Something else that guides my decision-making process each day is the organisational culture embedded in our business that has really supported us during this pandemic.

We have a strong people culture and have always made decisions that are right for our people that will provide long-term benefits as opposed to just addressing immediate needs. That is what has kept me here for 25 years!

Our culture is built on four pillars, which guide how we operate:

Caring

We have always put safety first, and during the pandemic this was front and centre. A significant number of our employees were moved from the office to work from home, and we adapted and equipped them as needed so they were able to do this efficiently.

In many countries, however, we are considered an essential business and not everyone is able to work remotely. As such, we ensured that those who had to be physically present in hubs, depots and vehicles were safe, whether it was through provision of PPE, social distancing or adapting our operations.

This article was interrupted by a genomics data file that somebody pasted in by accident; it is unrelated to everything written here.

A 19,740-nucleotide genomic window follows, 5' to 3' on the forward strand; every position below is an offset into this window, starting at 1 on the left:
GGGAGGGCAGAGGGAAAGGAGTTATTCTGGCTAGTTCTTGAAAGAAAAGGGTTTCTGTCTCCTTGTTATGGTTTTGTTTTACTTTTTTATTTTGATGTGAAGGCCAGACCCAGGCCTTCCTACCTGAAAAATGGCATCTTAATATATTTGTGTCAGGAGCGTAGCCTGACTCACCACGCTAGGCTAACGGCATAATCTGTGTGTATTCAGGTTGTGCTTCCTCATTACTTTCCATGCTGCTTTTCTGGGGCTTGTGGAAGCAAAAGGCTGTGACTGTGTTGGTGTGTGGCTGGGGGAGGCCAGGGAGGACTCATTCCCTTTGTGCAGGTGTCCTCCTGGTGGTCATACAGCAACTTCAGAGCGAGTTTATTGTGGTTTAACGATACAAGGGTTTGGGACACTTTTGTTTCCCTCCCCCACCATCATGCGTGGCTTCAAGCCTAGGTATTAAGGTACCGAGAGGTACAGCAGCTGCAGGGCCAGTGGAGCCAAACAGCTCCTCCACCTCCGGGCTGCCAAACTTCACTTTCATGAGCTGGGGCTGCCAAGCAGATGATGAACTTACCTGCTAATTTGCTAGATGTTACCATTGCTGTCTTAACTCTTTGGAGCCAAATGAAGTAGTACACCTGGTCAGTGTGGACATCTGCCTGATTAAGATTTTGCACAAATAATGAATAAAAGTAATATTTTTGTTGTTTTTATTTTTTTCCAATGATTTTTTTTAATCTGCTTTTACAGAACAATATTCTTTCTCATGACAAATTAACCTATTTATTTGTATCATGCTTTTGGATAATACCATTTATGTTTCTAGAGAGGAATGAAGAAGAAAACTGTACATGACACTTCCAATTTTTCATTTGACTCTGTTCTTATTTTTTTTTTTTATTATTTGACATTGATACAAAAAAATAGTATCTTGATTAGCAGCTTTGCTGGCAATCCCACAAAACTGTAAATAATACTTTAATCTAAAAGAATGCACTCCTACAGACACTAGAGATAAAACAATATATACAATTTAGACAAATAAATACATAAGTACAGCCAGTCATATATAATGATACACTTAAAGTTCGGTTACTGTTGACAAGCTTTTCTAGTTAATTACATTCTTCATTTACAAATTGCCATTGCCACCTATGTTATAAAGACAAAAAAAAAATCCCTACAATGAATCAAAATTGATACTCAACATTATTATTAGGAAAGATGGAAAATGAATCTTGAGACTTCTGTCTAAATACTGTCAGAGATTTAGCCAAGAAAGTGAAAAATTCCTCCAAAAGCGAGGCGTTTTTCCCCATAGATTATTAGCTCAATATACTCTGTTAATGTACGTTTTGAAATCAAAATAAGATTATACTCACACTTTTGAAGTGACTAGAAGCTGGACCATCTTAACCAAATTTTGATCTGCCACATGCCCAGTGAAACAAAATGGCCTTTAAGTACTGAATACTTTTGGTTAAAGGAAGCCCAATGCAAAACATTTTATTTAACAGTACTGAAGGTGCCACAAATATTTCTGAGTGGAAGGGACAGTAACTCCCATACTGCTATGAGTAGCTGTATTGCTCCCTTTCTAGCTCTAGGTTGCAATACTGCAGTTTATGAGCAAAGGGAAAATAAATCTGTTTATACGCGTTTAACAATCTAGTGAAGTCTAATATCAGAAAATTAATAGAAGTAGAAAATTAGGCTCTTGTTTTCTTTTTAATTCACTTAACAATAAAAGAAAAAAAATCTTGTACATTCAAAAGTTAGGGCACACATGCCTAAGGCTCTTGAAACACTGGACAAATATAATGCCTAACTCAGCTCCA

Learning

We are always learning at FedEx and the pandemic has offered new opportunities to do this. For a start, working from home means my IT skills have never been so good!

We’ve also learnt to interact with each other in new ways. When we could travel and meet, we used to do two-day leadership meetings. Since doing a two-day virtual equivalent isn’t possible, we’ve shifted to doing shorter two-hour bursts on different days, which has been a great success.

In fact, the irony of this situation is that in many ways virtual working has made me more visible and I have been able to engage with a wider audience – that is a real positive!

I’m certain that we will have so many other positive learnings that we can take forward from this situation. Business operations will never be exactly as they were before, and we should always continue to learn and evolve.

Order (communication)